Vision and Mission

Founded in 1985 under the auspices of the State of North-Rhine Westphalia, the Cooperative Computing & Communication Laboratory (C-LAB) is a joint research and development laboratory operated by Atos and the University of Paderborn.

C-LAB's vision is based on the fundamental premise that the gargantuan challenges thrown up by the transition to a future information society can only be met through global cooperation and intensive linking of theory and practice. This is why, under one roof, staff from the university and from industry cooperate closely on joint projects within a common research and development organization together with international partners. In doing so, C-LAB concentrates on those innovative subject areas in which cooperation is expected to bear particular fruit for the partners and their general well-being.
"Cooperative computing & communication" is C-LAB's general field of operation. This field covers computer applications and computer technologies ("Computing"), and computer-assisted communication ("Communication").

C-LAB assumes that in the next ten years, especially the penetration of new computer and communication technologies will pose a major technological and social challenge.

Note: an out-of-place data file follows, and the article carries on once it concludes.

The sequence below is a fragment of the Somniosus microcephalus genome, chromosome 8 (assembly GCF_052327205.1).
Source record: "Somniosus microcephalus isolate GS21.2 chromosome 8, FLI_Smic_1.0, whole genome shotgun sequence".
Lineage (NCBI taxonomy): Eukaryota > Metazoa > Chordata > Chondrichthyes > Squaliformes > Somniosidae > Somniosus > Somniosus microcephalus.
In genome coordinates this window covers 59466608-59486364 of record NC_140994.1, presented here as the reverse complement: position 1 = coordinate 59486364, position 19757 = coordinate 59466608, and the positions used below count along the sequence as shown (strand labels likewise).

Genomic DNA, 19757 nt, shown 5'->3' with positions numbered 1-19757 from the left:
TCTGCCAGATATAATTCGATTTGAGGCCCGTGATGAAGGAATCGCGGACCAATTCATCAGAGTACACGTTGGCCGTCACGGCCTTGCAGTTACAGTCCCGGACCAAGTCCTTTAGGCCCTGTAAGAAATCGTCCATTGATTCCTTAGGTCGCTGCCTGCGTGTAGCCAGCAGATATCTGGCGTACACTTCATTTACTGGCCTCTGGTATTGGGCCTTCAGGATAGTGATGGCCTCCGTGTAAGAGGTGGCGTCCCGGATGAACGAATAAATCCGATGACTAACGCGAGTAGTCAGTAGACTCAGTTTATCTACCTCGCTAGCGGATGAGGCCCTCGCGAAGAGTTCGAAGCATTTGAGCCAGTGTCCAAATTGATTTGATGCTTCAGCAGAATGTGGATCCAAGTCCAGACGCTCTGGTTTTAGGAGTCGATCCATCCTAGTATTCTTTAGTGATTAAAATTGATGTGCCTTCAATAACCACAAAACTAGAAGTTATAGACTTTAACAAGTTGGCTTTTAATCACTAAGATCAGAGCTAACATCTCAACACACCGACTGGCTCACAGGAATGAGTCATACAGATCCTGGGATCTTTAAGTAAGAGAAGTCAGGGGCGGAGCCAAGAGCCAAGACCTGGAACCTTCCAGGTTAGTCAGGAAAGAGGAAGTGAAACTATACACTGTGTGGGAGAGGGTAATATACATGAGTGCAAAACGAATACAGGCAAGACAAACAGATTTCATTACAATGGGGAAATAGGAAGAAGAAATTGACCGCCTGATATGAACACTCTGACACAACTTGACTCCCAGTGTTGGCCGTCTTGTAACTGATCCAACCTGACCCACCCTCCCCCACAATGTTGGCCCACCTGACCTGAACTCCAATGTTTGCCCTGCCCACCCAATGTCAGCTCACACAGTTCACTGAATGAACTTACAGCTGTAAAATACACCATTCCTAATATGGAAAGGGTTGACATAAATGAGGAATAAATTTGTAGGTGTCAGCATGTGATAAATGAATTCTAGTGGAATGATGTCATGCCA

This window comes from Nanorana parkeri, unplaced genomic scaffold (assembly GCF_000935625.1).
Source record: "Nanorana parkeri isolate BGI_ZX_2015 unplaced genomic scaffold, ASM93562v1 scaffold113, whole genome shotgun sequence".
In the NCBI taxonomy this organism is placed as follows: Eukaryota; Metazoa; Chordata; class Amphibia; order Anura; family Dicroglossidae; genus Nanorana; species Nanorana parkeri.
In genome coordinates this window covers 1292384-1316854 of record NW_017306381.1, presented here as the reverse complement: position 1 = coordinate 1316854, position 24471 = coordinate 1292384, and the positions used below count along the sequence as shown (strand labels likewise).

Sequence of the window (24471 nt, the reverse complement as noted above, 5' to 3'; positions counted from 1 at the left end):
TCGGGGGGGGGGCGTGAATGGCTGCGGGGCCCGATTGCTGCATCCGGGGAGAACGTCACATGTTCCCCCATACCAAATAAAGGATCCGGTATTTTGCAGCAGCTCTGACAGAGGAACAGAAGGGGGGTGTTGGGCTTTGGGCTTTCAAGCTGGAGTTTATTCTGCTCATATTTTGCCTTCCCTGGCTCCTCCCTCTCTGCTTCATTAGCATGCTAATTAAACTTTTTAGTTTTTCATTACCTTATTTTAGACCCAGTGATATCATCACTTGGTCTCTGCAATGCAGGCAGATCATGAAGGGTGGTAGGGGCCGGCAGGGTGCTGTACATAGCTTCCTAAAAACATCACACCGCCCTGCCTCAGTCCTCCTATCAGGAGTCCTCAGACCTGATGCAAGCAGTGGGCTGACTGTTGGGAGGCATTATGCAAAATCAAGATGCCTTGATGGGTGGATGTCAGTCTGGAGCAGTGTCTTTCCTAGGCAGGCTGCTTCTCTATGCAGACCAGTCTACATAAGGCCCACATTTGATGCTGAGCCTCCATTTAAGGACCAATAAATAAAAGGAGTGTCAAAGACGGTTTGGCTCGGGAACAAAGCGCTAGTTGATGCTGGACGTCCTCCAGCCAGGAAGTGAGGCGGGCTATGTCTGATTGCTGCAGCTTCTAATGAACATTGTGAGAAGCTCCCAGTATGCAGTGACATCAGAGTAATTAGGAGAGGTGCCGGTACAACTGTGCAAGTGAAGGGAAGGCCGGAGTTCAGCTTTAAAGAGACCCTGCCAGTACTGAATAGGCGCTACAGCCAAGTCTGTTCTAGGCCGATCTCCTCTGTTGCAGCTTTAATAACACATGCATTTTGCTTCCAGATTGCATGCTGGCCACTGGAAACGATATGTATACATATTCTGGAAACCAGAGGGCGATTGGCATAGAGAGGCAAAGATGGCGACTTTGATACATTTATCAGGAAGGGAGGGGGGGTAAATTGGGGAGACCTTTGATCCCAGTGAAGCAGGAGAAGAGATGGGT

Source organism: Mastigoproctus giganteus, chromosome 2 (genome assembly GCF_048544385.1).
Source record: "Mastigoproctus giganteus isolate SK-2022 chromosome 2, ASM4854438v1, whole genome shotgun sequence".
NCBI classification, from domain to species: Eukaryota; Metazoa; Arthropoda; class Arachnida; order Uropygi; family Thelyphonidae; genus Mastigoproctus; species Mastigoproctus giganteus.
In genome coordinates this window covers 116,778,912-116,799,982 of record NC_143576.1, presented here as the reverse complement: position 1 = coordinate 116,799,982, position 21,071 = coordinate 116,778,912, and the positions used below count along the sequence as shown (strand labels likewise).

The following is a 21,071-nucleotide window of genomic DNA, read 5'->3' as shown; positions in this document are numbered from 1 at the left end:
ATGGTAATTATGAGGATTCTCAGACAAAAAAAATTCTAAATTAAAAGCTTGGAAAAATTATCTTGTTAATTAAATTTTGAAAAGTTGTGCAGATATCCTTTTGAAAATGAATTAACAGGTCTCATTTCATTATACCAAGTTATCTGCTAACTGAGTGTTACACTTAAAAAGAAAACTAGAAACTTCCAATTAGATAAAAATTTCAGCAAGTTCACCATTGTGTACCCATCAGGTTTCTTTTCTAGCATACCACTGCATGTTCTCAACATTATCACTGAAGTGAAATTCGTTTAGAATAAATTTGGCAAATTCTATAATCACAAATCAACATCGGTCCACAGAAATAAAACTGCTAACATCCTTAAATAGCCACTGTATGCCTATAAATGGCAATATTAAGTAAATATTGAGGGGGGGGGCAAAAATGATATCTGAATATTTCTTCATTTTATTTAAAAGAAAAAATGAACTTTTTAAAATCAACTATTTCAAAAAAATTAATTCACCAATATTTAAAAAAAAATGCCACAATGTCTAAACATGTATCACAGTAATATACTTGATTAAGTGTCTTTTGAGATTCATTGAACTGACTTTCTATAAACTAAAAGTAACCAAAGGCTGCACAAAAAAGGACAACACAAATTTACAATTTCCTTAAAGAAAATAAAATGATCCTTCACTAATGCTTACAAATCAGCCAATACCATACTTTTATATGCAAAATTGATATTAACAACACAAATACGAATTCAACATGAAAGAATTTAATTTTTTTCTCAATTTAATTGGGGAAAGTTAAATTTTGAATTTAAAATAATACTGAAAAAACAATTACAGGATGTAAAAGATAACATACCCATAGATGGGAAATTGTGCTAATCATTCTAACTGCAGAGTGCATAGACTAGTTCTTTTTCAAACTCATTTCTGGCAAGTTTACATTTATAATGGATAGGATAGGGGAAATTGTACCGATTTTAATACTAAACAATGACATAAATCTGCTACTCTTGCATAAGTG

An important task here is to mould these new computer and communication technologies into a genuine instrument of cooperation ("Cooperative") for people in general, that is, to make them "user-friendly". Other key tasks include those in which the ability of different systems and system components to cooperate with each other for the benefit of user-friendliness is of particular importance. In the melting pot of computer and communication technology, the ability to process and present multimedia and spatial information successfully is an important criterion. Ideas can be conveyed in a much more effective and attractive way if different human senses are brought into play on a broad scale. This will produce new forms of communication and working structures, which in turn will open up new options for us to operate in time and space. There is, however, an inherent danger that human conduct will be misled either consciously or unconsciously.